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Column: Worth almost a penny, maybe

Posted: June 4, 2018 3:21 p.m.
Updated: June 5, 2018 1:00 a.m.

Just in case anyone has a penny or two they wish to toss at something besides a wishing well, here are a couple of random thoughts regarding everyone who has made the headlines via hoof and mouth disease.

They’re giving us straight talk, some say? Just telling it like it is?

Uh, huh.

I occasionally wonder what would happen if I really expressed every thought I’ve ever had, as it occurred, in real time and out loud. Indeed, I’ve occasionally had dark fantasies of suddenly breaking into a spontaneous attack of some particularly vulgar and profane form of Tourette’s whenever I’m sitting in government meetings, candidate forums and campaign rallies.

My guess is, regardless of whether my outburst of scatalogical responses to outrageously ridiculous statements would be considered amusing, enlightening, or accurate, I would likely soon be a permanent house guest in some nearby padded bed and breakfast.

And yet, the shrieking and  caterwauling continues, mostly by people who generally fail to understand that rights come with responsibilities, and freedom of expression, like everything else remotely worthwhile on this planet, does, in fact, have a price.

Last week, it was Roseanne Barr. Kathleen Parker states in her column that she has never seen the attraction for Roseanne Barr’s humor and thus has no sympathy for her current situation.

I would have to agree. I have never thought Barr was particularly funny. Indeed, she’s just one of many alleged comics I find obnoxious rather than funny -- Samantha Bee is another. Most of the cast members of the last dozen or so seasons of Saturday Night Live also come to mind, although to be fair to all of them, I am bored rather than offended. I am certainly not amused. But as they say, one person’s chuckle is often another’s yawn.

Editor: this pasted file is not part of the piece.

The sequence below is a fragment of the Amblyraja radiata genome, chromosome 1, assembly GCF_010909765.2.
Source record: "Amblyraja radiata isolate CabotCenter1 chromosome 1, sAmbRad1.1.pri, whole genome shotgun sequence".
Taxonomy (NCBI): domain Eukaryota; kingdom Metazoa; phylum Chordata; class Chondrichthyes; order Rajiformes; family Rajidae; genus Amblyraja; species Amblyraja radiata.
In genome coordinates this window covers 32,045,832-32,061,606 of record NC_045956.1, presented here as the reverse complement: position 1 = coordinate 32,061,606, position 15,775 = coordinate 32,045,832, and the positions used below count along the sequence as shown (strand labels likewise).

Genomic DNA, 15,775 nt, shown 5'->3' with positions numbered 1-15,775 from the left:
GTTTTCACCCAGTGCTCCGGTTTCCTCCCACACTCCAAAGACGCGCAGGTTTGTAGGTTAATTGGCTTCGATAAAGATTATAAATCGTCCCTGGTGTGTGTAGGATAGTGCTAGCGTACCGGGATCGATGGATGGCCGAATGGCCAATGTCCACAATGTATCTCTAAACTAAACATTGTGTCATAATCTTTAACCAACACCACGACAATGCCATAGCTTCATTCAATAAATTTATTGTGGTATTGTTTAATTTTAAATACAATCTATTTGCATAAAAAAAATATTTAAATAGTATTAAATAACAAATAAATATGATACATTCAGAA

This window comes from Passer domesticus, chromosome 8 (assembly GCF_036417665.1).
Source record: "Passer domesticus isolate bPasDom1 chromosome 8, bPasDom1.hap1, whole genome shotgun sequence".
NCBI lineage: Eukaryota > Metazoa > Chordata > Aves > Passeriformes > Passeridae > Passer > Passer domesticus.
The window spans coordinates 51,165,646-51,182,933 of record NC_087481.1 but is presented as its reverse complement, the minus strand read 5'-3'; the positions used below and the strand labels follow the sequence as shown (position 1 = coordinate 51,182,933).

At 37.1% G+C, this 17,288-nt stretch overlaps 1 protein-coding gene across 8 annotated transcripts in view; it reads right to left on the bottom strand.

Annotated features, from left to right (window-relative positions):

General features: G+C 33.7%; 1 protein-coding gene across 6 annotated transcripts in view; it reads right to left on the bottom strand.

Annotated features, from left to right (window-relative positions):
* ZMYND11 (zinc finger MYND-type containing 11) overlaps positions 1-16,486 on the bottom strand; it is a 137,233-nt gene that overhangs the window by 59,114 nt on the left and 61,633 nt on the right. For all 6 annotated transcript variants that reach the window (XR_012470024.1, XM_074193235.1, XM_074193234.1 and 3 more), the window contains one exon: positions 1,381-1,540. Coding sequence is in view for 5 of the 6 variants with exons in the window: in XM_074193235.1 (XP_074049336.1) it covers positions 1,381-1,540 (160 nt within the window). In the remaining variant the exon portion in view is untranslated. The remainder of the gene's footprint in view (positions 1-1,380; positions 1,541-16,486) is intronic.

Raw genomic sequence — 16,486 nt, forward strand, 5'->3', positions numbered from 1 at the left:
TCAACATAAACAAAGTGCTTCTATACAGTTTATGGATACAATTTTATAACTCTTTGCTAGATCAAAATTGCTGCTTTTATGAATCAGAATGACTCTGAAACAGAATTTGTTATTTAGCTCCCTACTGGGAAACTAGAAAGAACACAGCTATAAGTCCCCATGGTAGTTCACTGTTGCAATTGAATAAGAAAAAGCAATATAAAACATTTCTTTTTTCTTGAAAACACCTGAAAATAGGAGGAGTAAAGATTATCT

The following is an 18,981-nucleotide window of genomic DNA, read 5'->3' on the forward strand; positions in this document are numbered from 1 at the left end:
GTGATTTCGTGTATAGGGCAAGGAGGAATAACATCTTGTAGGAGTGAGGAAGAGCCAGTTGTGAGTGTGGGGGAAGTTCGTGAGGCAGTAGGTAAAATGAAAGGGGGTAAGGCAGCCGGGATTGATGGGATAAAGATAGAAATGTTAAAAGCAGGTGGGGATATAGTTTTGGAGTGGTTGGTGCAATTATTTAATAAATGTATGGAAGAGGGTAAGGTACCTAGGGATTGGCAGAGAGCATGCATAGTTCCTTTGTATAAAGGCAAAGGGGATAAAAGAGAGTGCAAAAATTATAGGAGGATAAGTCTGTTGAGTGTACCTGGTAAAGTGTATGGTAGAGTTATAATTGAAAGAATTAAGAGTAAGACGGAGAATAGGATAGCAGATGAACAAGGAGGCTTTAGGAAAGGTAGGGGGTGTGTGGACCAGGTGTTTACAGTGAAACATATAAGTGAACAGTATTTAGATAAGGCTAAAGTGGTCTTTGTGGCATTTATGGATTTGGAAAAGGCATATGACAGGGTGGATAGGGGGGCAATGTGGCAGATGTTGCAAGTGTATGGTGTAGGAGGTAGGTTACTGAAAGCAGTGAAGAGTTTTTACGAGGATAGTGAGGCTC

I’m sure much of my problem is generational -- the kids today just don’t have a sense of humor -- but that’s largely irrelevant.

The point is, these and other losers, uh, I mean celebrities, who have made headlines with allegedly outrageous and highly offensive statements were already guilty of being unfunny and irrelevant, hence, the motivation to say something offensive and outrageous. They never should have been working on television shows, stand-up gigs, movies, or whatever else it was they were doing for a living in the first place.

I think a good solution would be to sentence all of them to several years working in some telemarketing boiler room in a place like Pakistan. That way, they could still make money ripping off the portion of the public that supports their profound lack of talent, but some good might come of the experience -- something akin to the concept of prison rehabilitation -- because they might learn some real comedic improv chops from some real pros, such as the comedians who bring us such entertaining skits as “IRS Agent Calling” and “Grandma, please Bail me out of Canadian Jail.”

I do occasionally wonder why anyone bothers to pick up the phone anymore, anyway. Caller ID pretty much renders everything from telemarketers to prank calls obsolete, even with spoofing.  In other words, you probably won’t ever pick up the phone and hear some kid scream, “Your goat’s in my garden!” unless you just want to.

Speaking of money scams, do yourself a favor and don’t fall for this one:

“As your elected representative, I promise to...”


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